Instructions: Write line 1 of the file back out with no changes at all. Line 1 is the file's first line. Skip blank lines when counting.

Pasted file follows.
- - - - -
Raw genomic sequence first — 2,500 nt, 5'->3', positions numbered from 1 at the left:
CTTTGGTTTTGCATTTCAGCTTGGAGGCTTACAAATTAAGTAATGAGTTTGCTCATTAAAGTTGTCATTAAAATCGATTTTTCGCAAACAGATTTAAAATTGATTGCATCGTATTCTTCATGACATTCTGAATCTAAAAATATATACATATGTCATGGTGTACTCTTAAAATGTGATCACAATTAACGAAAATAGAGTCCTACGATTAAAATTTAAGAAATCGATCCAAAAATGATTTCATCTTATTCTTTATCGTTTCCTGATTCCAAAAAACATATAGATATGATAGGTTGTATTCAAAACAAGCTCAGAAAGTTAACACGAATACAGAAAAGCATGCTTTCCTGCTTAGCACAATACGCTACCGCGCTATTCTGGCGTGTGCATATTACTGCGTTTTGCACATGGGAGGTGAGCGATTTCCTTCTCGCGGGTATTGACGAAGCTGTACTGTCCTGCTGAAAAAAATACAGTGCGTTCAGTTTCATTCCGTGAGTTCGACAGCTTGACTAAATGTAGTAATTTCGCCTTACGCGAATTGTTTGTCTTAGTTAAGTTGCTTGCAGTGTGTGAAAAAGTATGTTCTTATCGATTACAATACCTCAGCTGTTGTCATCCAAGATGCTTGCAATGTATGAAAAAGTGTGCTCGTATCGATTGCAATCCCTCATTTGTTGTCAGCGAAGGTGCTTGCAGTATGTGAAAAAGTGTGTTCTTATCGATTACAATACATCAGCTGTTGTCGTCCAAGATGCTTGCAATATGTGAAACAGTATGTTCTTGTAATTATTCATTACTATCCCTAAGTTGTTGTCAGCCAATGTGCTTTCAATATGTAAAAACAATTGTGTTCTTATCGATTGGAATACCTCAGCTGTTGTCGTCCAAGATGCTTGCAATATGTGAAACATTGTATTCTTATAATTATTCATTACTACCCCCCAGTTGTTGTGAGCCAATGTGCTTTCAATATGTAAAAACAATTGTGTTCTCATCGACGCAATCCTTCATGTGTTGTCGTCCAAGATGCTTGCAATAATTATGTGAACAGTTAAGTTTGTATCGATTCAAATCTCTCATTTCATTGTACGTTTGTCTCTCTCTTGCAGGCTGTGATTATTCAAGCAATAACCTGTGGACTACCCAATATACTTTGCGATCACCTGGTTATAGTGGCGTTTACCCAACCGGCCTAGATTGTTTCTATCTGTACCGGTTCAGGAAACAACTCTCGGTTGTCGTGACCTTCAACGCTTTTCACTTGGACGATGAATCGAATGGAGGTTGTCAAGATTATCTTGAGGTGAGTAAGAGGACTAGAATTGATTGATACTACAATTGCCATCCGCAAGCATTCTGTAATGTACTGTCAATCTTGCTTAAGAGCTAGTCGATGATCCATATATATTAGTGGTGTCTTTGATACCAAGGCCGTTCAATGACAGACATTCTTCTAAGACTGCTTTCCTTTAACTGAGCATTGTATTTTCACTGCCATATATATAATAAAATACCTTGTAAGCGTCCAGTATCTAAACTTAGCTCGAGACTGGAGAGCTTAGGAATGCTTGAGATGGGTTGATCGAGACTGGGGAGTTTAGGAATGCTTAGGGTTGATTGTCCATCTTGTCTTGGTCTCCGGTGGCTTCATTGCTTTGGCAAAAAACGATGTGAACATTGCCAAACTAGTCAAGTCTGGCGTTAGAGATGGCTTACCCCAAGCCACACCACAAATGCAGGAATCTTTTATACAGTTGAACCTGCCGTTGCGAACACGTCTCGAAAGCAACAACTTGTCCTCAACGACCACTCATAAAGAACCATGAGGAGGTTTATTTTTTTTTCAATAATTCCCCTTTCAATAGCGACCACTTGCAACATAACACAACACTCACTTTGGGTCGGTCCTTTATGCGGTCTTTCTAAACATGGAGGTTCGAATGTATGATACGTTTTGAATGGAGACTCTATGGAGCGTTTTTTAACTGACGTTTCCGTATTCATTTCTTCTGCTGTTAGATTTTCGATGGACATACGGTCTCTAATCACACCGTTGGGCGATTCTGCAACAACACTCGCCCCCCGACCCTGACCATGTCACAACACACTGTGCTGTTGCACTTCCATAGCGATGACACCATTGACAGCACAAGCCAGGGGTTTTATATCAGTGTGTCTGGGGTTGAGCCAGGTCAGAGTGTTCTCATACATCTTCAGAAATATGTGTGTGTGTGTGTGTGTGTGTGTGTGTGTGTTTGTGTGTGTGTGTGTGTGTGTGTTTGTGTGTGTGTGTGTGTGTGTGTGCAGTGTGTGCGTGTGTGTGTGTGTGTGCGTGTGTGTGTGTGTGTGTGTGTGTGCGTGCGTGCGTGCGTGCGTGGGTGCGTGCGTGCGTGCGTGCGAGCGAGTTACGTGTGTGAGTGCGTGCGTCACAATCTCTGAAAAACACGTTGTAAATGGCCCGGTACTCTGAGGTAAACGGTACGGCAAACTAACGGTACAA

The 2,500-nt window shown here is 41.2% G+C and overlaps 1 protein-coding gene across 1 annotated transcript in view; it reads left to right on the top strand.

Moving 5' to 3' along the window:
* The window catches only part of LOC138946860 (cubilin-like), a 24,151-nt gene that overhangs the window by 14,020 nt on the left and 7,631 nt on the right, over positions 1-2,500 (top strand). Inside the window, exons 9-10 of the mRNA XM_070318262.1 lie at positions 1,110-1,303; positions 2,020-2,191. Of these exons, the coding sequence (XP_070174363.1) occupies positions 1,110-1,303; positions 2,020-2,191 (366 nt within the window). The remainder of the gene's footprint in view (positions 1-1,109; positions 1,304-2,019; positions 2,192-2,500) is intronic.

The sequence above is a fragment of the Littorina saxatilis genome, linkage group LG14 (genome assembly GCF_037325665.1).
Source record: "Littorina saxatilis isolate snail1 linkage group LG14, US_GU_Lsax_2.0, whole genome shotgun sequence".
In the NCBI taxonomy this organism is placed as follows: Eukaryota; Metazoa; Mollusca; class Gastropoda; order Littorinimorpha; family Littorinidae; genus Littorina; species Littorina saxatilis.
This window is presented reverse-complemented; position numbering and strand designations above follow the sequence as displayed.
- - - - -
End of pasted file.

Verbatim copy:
Raw genomic sequence first — 2,500 nt, 5'->3', positions numbered from 1 at the left: